Saturday, January 24, 2009

Something about zinc

The importance of zinc for human health was first documented in 1963. Ananda S. Prasad had studied it first in Iran and then in Egypt where he discovered that a syndrome marked by short stature and hypogonadism, which delays bone maturation, was caused by zinc deficiency. As late as 1991 he wrote that it is required for DNA synthesis, cell division and gene expression. It is needed for enzyme activity as well as cell mediated immunity.

Discovery of Human Zinc deficiency and Studies in an Experimental Human Model, by Ananda S. Prasad; Am J Clin Nutr 1991;53:403-12.

I was first made aware of the need for zinc when my son Erik was found to be deficient in that element in 1999. This was discovered through a set of circumstances I do not want to go into right now. The story is too long. But what is significant is that his deficiency was discovered many years after Prasad's first report. Erik is very short and his bone age in 1999 was at about age 12 at a time he was already 28 years old. It leaves me at a loss that zinc supplementation long ago might have kept him from suffering. Erik has many broken bones. With zinc supplementation he might have reached his genetically intended height, and he might have had fewer broken bones.

I discovered by reading this report that there is a connection of zinc to Vitamin D. Without zinc in the intestines a person cannot absorb calcium very well from food. Interesting, isn't it?

Saturday, January 17, 2009

Is it genetic?

The term genetic keeps coming up. They say autism is genetic. It seems to me everything alive has something to do with genetics, at least loosely speaking. But when it comes right down to it, an affliction is genetic only when one gene is affecting one expression of that gene, and it is expressed or it is not expressed depending on whether it's dominant or recessive. I'll leave it at that even though there is a lot more to it than just that.

Now getting to autism, is it genetic? It is probably genetic, meaning there is a genetic susceptibility. But while brown hair is truly depending on just one gene, autism depends on much more than just one gene. If autism were indeed as solidly tied to just one gene as brown hair is, there would be many more cases of autism because of the Mendelian laws of genetics.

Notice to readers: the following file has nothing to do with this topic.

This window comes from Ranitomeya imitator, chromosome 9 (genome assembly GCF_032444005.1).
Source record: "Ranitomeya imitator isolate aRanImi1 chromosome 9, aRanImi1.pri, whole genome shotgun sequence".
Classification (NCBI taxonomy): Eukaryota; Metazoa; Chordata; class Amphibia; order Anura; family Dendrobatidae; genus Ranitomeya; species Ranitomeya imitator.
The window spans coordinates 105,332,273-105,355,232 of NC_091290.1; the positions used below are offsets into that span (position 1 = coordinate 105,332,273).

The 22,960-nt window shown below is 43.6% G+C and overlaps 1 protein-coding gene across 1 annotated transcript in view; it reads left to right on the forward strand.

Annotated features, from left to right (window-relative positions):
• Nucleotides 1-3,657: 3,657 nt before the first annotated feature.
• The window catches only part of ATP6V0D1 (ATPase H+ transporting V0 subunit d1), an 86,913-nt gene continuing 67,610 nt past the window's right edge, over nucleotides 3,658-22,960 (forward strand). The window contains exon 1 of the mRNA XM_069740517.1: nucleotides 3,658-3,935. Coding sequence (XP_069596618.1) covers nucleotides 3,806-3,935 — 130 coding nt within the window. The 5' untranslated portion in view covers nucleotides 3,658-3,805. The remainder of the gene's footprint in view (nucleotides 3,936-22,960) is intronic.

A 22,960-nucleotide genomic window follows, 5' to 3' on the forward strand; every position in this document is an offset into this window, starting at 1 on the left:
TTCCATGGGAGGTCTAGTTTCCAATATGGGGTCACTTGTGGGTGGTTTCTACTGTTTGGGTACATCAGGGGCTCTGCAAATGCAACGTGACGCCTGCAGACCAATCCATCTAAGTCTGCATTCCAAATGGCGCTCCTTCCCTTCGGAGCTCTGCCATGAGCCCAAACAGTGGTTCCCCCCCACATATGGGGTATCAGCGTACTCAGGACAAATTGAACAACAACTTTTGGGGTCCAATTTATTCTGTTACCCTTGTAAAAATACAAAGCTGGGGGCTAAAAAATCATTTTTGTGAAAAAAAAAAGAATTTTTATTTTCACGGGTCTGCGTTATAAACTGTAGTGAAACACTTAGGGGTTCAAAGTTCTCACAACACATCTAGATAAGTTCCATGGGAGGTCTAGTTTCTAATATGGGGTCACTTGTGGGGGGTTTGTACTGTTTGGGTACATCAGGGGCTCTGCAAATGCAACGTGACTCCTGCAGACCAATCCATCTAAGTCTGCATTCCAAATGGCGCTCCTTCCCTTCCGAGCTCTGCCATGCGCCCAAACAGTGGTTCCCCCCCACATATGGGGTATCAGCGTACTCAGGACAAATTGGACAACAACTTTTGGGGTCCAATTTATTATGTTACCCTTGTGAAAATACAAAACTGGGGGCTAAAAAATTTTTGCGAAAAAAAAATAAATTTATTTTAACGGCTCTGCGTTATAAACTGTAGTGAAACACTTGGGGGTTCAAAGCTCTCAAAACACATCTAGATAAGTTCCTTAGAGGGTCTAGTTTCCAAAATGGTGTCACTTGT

Taking it from there, true autism also is not likely to be passed on within a family because truly autistic people are not likely to have children. But let's say they do. Let's say a mildly autistic person gets married and has children. The children might be mildly autistic or severely autistic. The severely autistic offspring would not be likely to have offspring. That genetic material would not be passed on. Generally survival of the fittest allows offspring with better genes to have a better chance at survival. Because this is so, eventually most severe cases of autism would be eliminated unless there are mutations. That, of course, is quite possible in autism.

In order for mutations to happen in large quantities, there have to be triggering factors. So what are triggering factors? Triggering factors are events or substances in the environment. Toxins such as mercury might be good triggering factors for mutations of genes toward autism. In any case genes do not do it by themselves, and that is all I want to convey this time.

Sunday, January 04, 2009

Feathers Permitting, I'll Fly

My motto for 2009 is: "Feathers Permitting I'll Fly." Since I don't have any wings nor feathers, it is as good a statement for next year as any. I am not sure I'll be able to grow wings but let's hope comparable miracles are possible.

The idea of flying is there in my dreams if only on gossamer wings. Let's hope they work well enough to take me where I wish to go.